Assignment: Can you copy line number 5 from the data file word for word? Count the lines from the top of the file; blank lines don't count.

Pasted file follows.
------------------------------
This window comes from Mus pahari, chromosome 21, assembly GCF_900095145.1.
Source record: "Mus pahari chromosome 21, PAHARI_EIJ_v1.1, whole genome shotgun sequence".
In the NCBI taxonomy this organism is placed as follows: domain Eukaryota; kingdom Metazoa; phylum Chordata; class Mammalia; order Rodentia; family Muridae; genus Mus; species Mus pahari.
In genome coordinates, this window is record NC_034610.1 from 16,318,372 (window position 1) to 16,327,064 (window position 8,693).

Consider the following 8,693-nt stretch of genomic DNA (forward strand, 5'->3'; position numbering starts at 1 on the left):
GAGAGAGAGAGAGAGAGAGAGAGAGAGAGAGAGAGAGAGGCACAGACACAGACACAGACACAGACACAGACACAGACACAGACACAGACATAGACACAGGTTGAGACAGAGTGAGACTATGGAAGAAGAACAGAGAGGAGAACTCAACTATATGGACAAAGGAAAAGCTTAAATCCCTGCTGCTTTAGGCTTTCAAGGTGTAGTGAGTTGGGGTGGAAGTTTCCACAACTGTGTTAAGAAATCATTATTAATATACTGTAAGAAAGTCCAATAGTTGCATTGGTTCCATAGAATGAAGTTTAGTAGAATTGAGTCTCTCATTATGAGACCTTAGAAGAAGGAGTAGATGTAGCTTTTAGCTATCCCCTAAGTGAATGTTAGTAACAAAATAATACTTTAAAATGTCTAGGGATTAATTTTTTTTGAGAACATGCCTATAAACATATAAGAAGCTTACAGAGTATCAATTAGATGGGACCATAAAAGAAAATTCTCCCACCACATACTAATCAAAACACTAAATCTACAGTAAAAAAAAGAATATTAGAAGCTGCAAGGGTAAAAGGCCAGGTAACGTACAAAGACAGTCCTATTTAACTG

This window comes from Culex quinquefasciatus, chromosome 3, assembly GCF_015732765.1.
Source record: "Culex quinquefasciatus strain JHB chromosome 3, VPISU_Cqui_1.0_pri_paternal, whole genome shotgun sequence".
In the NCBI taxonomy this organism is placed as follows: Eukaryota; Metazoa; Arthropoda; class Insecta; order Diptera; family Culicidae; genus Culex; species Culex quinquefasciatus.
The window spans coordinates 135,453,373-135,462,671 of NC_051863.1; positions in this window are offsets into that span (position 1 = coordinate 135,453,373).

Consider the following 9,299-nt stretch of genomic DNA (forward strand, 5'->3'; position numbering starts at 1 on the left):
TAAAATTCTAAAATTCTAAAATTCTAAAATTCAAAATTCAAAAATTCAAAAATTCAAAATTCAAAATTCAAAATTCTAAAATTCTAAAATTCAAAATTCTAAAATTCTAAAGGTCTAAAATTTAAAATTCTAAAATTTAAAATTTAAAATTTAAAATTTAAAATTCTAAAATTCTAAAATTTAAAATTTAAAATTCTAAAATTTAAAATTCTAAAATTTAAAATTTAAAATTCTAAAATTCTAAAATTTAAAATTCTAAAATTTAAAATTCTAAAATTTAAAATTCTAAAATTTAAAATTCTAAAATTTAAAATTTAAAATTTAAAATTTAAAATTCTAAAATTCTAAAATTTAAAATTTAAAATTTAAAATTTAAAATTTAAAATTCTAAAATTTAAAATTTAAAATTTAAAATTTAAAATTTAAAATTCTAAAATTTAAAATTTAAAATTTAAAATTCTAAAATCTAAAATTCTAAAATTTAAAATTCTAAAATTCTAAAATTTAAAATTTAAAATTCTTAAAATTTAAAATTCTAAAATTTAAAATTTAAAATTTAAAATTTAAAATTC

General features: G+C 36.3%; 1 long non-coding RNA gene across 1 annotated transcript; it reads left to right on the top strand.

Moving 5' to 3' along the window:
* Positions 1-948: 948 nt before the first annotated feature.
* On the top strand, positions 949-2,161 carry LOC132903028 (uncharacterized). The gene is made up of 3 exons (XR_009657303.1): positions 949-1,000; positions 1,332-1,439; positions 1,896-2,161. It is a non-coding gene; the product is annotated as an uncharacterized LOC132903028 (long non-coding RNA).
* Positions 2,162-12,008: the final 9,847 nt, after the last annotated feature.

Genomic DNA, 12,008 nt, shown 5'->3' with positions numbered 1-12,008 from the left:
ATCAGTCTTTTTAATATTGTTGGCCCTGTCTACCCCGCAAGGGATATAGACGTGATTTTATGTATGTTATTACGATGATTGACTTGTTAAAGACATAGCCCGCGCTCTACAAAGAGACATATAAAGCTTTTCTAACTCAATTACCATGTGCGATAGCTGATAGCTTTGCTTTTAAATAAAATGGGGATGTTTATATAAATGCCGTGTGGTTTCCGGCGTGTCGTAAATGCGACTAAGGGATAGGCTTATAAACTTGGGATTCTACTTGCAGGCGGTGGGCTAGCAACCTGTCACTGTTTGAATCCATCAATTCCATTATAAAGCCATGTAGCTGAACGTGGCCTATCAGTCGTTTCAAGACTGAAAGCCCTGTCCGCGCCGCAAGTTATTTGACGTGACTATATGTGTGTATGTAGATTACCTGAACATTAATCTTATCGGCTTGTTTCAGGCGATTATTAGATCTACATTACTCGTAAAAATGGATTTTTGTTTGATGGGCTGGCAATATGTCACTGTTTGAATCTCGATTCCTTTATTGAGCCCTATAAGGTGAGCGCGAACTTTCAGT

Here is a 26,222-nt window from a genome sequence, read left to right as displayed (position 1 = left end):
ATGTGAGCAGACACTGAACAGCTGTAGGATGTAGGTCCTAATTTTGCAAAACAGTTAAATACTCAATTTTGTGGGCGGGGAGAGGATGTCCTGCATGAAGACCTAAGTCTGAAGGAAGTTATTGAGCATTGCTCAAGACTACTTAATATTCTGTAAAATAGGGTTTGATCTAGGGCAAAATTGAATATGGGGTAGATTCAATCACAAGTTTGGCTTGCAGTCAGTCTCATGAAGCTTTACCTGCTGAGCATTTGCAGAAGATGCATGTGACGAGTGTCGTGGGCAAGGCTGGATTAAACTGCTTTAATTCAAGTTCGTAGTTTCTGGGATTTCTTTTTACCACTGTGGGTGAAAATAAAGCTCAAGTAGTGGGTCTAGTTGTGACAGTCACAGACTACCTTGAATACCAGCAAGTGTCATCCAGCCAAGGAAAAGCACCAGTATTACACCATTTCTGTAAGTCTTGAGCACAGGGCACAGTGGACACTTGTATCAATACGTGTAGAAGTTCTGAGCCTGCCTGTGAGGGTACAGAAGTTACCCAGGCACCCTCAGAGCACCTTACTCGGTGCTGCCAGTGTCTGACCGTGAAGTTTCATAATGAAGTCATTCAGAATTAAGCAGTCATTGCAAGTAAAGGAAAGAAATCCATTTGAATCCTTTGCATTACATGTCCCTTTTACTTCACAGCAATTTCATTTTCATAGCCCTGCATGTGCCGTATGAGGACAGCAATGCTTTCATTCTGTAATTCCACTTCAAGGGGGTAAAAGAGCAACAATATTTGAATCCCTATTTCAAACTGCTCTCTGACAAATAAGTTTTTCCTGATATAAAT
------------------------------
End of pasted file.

Consider the following 8,693-nt stretch of genomic DNA (forward strand, 5'->3'; position numbering starts at 1 on the left):